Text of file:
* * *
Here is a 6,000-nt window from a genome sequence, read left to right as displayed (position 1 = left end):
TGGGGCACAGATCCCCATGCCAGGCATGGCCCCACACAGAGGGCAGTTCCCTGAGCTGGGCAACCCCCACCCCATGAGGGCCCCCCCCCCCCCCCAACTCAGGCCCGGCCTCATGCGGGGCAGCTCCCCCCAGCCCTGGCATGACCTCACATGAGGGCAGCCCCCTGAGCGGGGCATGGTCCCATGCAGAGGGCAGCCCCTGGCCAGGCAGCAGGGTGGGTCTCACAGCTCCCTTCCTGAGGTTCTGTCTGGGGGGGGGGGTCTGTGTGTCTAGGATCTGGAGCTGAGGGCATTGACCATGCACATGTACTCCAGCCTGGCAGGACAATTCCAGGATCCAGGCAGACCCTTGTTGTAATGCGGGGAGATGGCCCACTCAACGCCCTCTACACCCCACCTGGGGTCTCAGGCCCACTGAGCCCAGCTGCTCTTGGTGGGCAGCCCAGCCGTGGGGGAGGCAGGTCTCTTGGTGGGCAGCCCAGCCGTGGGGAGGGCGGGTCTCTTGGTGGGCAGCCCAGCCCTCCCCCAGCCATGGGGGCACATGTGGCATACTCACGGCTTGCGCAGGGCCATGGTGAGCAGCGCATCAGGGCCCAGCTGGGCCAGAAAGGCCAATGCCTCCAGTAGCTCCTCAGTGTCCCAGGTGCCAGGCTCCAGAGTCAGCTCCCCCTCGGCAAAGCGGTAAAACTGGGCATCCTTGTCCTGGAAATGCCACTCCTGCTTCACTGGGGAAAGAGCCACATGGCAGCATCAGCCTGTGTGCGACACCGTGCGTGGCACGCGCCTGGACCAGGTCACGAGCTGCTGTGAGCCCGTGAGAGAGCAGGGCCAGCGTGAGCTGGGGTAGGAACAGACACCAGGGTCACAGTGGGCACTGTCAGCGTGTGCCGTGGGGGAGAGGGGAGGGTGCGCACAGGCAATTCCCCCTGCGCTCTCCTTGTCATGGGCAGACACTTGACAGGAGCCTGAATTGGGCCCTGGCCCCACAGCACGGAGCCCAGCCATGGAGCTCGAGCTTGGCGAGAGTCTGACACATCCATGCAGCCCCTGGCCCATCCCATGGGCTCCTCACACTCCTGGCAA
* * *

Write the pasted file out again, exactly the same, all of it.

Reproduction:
Here is a 6,000-nt window from a genome sequence, read left to right as displayed (position 1 = left end):
TGGGGCACAGATCCCCATGCCAGGCATGGCCCCACACAGAGGGCAGTTCCCTGAGCTGGGCAACCCCCACCCCATGAGGGCCCCCCCCCCCCCCCAACTCAGGCCCGGCCTCATGCGGGGCAGCTCCCCCCAGCCCTGGCATGACCTCACATGAGGGCAGCCCCCTGAGCGGGGCATGGTCCCATGCAGAGGGCAGCCCCTGGCCAGGCAGCAGGGTGGGTCTCACAGCTCCCTTCCTGAGGTTCTGTCTGGGGGGGGGGGTCTGTGTGTCTAGGATCTGGAGCTGAGGGCATTGACCATGCACATGTACTCCAGCCTGGCAGGACAATTCCAGGATCCAGGCAGACCCTTGTTGTAATGCGGGGAGATGGCCCACTCAACGCCCTCTACACCCCACCTGGGGTCTCAGGCCCACTGAGCCCAGCTGCTCTTGGTGGGCAGCCCAGCCGTGGGGGAGGCAGGTCTCTTGGTGGGCAGCCCAGCCGTGGGGAGGGCGGGTCTCTTGGTGGGCAGCCCAGCCCTCCCCCAGCCATGGGGGCACATGTGGCATACTCACGGCTTGCGCAGGGCCATGGTGAGCAGCGCATCAGGGCCCAGCTGGGCCAGAAAGGCCAATGCCTCCAGTAGCTCCTCAGTGTCCCAGGTGCCAGGCTCCAGAGTCAGCTCCCCCTCGGCAAAGCGGTAAAACTGGGCATCCTTGTCCTGGAAATGCCACTCCTGCTTCACTGGGGAAAGAGCCACATGGCAGCATCAGCCTGTGTGCGACACCGTGCGTGGCACGCGCCTGGACCAGGTCACGAGCTGCTGTGAGCCCGTGAGAGAGCAGGGCCAGCGTGAGCTGGGGTAGGAACAGACACCAGGGTCACAGTGGGCACTGTCAGCGTGTGCCGTGGGGGAGAGGGGAGGGTGCGCACAGGCAATTCCCCCTGCGCTCTCCTTGTCATGGGCAGACACTTGACAGGAGCCTGAATTGGGCCCTGGCCCCACAGCACGGAGCCCAGCCATGGAGCTCGAGCTTGGCGAGAGTCTGACACATCCATGCAGCCCCTGGCCCATCCCATGGGCTCCTCACACTCCTGGCAA